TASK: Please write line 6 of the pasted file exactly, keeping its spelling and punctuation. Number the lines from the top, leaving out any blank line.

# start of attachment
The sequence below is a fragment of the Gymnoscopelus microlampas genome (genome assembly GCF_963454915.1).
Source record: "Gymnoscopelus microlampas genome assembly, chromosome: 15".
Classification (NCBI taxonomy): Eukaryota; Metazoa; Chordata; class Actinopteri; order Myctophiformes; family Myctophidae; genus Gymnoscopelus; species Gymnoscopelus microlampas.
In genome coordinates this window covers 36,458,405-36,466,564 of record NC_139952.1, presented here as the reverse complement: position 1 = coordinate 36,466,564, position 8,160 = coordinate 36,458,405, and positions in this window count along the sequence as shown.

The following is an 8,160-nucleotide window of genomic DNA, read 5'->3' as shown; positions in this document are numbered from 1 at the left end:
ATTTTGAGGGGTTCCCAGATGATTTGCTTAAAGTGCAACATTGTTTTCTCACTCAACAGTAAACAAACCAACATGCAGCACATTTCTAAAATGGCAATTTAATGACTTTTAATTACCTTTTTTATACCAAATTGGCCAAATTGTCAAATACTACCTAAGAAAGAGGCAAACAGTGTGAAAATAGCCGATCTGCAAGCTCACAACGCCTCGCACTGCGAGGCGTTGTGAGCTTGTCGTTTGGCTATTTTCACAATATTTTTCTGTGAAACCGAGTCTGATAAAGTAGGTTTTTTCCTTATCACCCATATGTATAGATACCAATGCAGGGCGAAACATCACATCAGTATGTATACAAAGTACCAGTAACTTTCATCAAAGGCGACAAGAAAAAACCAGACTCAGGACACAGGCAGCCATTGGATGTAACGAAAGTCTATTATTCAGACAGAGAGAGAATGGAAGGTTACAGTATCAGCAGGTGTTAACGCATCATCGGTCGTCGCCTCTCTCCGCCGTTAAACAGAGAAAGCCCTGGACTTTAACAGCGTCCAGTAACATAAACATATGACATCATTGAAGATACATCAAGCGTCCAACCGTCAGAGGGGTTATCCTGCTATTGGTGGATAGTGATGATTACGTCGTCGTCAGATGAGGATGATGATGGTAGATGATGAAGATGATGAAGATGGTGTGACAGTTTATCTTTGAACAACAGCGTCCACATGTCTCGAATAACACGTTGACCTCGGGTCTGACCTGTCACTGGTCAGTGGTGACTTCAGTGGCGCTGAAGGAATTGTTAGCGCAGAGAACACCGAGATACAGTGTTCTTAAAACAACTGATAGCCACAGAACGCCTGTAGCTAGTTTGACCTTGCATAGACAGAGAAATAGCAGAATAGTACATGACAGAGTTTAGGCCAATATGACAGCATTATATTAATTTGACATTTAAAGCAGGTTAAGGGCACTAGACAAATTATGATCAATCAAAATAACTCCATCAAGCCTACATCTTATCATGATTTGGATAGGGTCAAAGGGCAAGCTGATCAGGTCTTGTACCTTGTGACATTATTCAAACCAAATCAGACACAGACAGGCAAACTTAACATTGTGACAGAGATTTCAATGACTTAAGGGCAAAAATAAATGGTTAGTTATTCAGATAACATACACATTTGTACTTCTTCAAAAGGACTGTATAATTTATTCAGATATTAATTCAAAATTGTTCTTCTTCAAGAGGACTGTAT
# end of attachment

ATTTTGAGGGGTTCCCAGATGATTTGCTTAAAGTGCAACATTGTTTTCTCACTCAACAGTAAACAAACCAACATGCAGCACATTTCTAAAATGGCAATTTAATGACTTTTAATTACCTTTTTTATACCAAATTGGCCAAATTGTCAAATACTACCTAAGAAAGAGGCAAACAGTGTGAAAATAGCCGATCTGCAAGCTCACAACGCCTCGCACTGCGAGGCGTTGTGAGCTTGTCGTTTGGCTATTTTCACAATATTTTTCTGTGAAACCGAGTCTGATAAAGTAGGTTTTTTCCTTATCACCCATATGTATAGATACCAATGCAGGGCGAAACATCACATCAGTATGTATACAAAGTACCAGTAACTTTCATCAAAGGCGACAAGAAAAAACCAGACTCAGGACACAGGCAGCCATTGGATGTAACGAAAGTCTATTATTCAGACAGAGAGAGAATGGAAGGTTACAGTATCAGCAGGTGTTAACGCATCATCGGTCGTCGCCTCTCTCCGCCGTTAAACAGAGAAAGCCCTGGACTTTAACAGCGTCCAGTAACATAAACATATGACATCATTGAAGATACATCAAGCGTCCAACCGTCAGAGGGGTTATCCTGCTATTGGTGGATAGTGATGATTACGTCGTCGTCAGATGAGGATGATGATGGTAGATGATGAAGATGATGAAGATGGTGTGACAGTTTATCTTTGAACAACAGCGTCCACATGTCTCGAATAACACGTTGACCTCGGGTCTGACCTGTCACTGGTCAGTGGTGACTTCAGTGGCGCTGAAGGAATTGTTAGCGCAGAGAACACCGAGATACAGTGTTCTTAAAACAACTGATAGCCACAGAACGCCTGTAGCTAGTTTGACCTTGCATAGACAGAGAAATAGCAGAATAGTACATGACAGAGTTTAGGCCAATATGACAGCATTATATTAATTTGACATTTAAAGCAGGTTAAGGGCACTAGACAAATTATGATCAATCAAAATAACTCCATCAAGCCTACATCTTATCATGATTTGGATAGGGTCAAAGGGCAAGCTGATCAGGTCTTGTACCTTGTGACATTATTCAAACCAAATCAGACACAGACAGGCAAACTTAACATTGTGACAGAGATTTCAATGACTTAAGGGCAAAAATAAATGGTTAGTTATTCAGATAACATACACATTTGTACTTCTTCAAAAGGACTGTATAATTTATTCAGATATTAATTCAAAATTGTTCTTCTTCAAGAGGACTGTAT